Category: Judicial Selection

An Ethically Challenged Sentencing Commission Nominee

The President today nominated a full slate of attorneys and judges for the US Sentencing Commission.  The majority are Democrats, as is the President’s prerogative.  I don’t know any of them, but I am familiar with the work on one of them, former US District Judge John Gleeson.  Gleeson will be familiar to most readers as the amicus appointed by the district court in the infamous Michael Flynn prosecution, to argue in support of the court’s continuing with the prosecution notwithstanding the Justice Department’s wish to end the case on account of questionable (at best) prosecutorial behavior.

But there is another aspect of Gleeson’s behavior, undertaken while he was on the bench, that calls into question his ethical fitness.  I wrote about this before, and regrettably, it is newly relevant today.

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Keeping USCA9 Weird

In some cities with oddball reputations, some residents who are proud of that reputation sport bumper stickers saying “Keep [City] Weird.”

Ninth Circuit Judge Sidney Thomas, the Chief Judge until fairly recently, yesterday announced he is taking senior status effective upon the appointment of his successor. See the court’s press release.

Not mentioned in the press release is that the timing will likely enable President Biden to appoint a like-minded successor while the Democratic Party still holds the narrowest possible majority in the Senate, a majority it is likely to lose in the November election. That is, he can appoint someone favored by the more criminal-friendly wing of his party without needing the consent of a single Republican. In other words, he can keep the Ninth weird. Continue reading . . .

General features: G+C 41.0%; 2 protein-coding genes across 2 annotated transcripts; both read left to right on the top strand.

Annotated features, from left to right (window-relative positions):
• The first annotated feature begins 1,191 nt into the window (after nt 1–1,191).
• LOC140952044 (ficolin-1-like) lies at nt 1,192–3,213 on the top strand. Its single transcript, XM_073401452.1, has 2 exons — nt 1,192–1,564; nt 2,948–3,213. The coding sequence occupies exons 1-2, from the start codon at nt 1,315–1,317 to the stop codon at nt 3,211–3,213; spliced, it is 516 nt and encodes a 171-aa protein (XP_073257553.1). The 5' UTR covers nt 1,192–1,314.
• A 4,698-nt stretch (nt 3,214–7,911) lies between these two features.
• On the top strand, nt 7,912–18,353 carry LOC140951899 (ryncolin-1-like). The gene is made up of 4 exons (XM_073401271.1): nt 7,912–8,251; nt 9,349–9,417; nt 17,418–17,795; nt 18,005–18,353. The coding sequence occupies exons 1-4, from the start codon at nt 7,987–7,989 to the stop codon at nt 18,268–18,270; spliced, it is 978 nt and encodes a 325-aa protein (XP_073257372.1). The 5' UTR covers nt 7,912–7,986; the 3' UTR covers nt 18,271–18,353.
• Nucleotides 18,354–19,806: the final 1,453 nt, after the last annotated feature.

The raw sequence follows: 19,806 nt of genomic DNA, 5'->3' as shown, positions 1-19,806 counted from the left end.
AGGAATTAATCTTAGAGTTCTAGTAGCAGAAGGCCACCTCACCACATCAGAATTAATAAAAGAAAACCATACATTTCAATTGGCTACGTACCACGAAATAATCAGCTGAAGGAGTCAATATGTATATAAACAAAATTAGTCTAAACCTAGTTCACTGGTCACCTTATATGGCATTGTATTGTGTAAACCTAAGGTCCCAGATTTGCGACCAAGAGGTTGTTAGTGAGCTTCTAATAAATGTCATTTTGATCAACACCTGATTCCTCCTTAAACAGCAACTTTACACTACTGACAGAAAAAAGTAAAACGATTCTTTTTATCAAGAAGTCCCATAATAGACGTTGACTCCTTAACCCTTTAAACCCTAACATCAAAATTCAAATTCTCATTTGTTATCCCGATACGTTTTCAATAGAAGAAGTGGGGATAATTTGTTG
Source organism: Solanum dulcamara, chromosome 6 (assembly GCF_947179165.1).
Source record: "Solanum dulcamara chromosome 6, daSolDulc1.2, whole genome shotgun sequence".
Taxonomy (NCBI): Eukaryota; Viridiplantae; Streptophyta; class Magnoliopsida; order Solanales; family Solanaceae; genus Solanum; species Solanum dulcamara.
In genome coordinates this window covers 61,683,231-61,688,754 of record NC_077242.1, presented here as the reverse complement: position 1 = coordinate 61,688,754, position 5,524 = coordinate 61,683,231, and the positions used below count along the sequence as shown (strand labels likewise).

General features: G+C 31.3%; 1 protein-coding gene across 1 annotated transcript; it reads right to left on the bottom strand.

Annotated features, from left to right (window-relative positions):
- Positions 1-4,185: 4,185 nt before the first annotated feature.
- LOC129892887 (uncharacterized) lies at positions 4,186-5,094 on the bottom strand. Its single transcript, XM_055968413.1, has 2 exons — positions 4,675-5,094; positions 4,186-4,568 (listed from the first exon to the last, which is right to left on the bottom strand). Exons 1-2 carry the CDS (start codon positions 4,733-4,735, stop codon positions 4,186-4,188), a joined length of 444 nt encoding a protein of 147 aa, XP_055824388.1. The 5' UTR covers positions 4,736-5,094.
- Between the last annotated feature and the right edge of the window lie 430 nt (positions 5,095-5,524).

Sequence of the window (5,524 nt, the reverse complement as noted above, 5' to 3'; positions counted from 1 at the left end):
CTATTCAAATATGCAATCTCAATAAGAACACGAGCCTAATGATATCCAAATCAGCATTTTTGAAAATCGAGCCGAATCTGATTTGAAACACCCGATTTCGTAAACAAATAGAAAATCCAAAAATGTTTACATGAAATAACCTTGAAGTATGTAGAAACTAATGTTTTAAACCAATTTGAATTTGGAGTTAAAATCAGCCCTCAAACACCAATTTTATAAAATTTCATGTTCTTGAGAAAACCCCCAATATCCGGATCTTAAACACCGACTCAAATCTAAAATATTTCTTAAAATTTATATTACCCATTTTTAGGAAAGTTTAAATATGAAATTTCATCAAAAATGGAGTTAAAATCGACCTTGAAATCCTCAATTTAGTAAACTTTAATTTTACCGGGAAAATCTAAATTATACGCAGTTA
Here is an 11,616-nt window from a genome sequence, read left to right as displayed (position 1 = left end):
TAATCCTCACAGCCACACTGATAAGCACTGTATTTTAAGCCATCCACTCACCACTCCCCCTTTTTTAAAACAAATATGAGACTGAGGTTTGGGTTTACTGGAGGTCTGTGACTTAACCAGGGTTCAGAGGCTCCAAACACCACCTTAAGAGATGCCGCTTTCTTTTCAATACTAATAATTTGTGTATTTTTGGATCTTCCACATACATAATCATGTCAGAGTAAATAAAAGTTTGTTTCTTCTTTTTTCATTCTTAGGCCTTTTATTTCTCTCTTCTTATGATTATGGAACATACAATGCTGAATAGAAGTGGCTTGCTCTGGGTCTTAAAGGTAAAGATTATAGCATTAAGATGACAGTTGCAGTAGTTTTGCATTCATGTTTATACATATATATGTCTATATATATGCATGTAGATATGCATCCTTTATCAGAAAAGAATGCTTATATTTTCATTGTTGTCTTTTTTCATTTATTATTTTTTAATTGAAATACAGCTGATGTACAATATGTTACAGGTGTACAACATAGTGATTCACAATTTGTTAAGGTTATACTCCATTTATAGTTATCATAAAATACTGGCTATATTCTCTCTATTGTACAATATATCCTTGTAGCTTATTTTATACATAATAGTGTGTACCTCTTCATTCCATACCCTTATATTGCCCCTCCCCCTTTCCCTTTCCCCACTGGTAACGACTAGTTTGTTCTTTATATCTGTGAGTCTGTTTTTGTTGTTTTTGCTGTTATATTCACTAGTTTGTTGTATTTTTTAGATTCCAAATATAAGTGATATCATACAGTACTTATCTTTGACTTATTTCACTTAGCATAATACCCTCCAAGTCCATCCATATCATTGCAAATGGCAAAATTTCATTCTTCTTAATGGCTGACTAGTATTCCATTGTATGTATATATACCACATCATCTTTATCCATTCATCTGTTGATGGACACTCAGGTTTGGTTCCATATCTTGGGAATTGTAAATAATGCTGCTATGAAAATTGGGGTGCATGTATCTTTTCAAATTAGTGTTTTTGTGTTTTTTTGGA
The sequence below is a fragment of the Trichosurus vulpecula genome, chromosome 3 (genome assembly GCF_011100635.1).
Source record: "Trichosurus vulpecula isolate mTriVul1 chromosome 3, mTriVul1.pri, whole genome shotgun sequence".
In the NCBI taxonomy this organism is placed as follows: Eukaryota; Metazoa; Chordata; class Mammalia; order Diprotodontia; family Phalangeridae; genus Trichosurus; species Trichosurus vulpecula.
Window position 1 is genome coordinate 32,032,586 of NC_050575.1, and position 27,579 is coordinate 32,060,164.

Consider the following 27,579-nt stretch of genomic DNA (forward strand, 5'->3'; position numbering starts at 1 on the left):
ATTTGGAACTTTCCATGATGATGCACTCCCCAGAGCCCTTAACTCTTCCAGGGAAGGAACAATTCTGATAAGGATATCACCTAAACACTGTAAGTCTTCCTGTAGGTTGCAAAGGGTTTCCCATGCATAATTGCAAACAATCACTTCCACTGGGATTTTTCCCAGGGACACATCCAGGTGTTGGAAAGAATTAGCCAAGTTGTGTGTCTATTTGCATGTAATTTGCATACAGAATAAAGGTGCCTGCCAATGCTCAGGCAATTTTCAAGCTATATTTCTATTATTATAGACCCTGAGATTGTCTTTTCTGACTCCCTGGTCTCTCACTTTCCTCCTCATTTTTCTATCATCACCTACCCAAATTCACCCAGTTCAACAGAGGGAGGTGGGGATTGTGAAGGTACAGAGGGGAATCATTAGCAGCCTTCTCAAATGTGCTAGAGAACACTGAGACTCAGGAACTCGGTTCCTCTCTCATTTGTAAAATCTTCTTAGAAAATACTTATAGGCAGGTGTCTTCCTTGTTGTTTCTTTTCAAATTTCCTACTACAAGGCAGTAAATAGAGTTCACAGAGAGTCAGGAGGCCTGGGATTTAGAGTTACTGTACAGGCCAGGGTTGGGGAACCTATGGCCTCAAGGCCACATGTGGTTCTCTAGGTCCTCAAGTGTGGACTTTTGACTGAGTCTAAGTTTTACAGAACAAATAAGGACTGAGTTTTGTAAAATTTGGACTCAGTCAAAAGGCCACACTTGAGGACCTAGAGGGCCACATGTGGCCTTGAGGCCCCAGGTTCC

What’s a Woman?

As has been widely reported, Supreme Court nominee Judge Ketanji Brown Jackson was asked at her confirmation hearing if she “could provide a definition for the word ’woman.’”

“No, I can’t,” she eventually said. “Not in this context. I’m not a biologist.”

What to make of this?

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The Diversity Scam

It’s not news at this point that President Biden preemptively determined that he would exclude close to 95% of the population in looking for his first Supreme Court nominee, and restrict the search solely to black women.  Excluding almost everyone in advance is a remarkably stupid way to go about making critical SCOTUS appointments, as three quarters of the electorate took little to time figure out.  The excuse being given for the blanket exclusion of black men, white men, white women, Hispanics, Asian-Americans and anyone else you can think of is  —  ready now?  —  diversity.

That this is preposterous on its face is not the point I want to make, since that’s too obvious to be posting about.  Instead, the point worth noting is that, according to one quite prominent leader in Washington, DC, it’s not really about diversity at all.

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Breyer to Retire, Part lll

President Biden has made it clear that he will restrict his pool of Supreme Court candidates to black women only, thus excluding almost 95% of the population from the get-go.  How this yields the most qualified possible nominee has yet to be explained; perhaps commenters can give me a clue.  I’m assuming here, of course, that Supreme Court qualifications are things like fidelity to the Constitution, legal scholarship, broad experience, fair mindedness and self discipline.  What a candidate looks like is decidedly not a qualification for the Court, or probably much of anything beyond making your way in Hollywood.

But enough of what I think.  What do the American people think?  ABC News polled the question.